From Library Journal
A mixture of American and British characters fill this living room style mystery in which a joker's increasingly dangerous pranks parallel the more interesting historical events of the era of Richard III and the two princes in the tower. Though Carmen Lynne Williamson's awkward rendering of the American accents detracts from the listener's ability to identify with the intelligent, independent character Jacqueline Kirby, one still enjoys Peters's (The Last Camel Died at Noon, Audio Reviews, LJ 5/15/92) easy humor. History buffs will enjoy the author's grasp of the details and suppositions of this medieval period.?Danielle D'Ottavio Harned, San Francisco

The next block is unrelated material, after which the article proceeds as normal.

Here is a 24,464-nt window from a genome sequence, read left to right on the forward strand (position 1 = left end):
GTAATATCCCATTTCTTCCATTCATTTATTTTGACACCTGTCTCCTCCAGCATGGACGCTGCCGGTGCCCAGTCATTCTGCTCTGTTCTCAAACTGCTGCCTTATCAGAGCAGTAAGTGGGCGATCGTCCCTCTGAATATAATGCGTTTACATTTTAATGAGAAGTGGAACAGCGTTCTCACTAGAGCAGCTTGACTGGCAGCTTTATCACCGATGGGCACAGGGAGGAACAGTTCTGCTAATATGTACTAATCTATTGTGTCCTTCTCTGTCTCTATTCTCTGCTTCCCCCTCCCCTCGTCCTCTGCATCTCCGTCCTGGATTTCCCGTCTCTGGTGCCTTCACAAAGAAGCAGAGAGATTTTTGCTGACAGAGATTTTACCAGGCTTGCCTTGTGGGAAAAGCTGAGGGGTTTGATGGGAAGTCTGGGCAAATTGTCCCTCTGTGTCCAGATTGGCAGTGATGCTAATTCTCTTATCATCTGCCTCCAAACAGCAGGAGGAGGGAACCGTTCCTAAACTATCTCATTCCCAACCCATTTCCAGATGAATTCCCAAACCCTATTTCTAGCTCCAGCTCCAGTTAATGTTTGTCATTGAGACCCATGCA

Copyright 1995 Reed Business Information, Inc.
--This text refers to an out of print or unavailable edition of this title.
About the Author
Elizabeth Peters earned her Ph.D. in Egyptology from the University of Chicago's famed Oriental Institute. Peters was named Grand Master at the inaugural Anthony Awards in 1986 and Grand Master by the Mystery Writers of America at the Edgar Awards in 1998. In 2003, she received the Lifetime Achievement Award at the Malice Domestic Convention. She lives in a historic farmhouse in western Maryland.
--This text refers to an alternate
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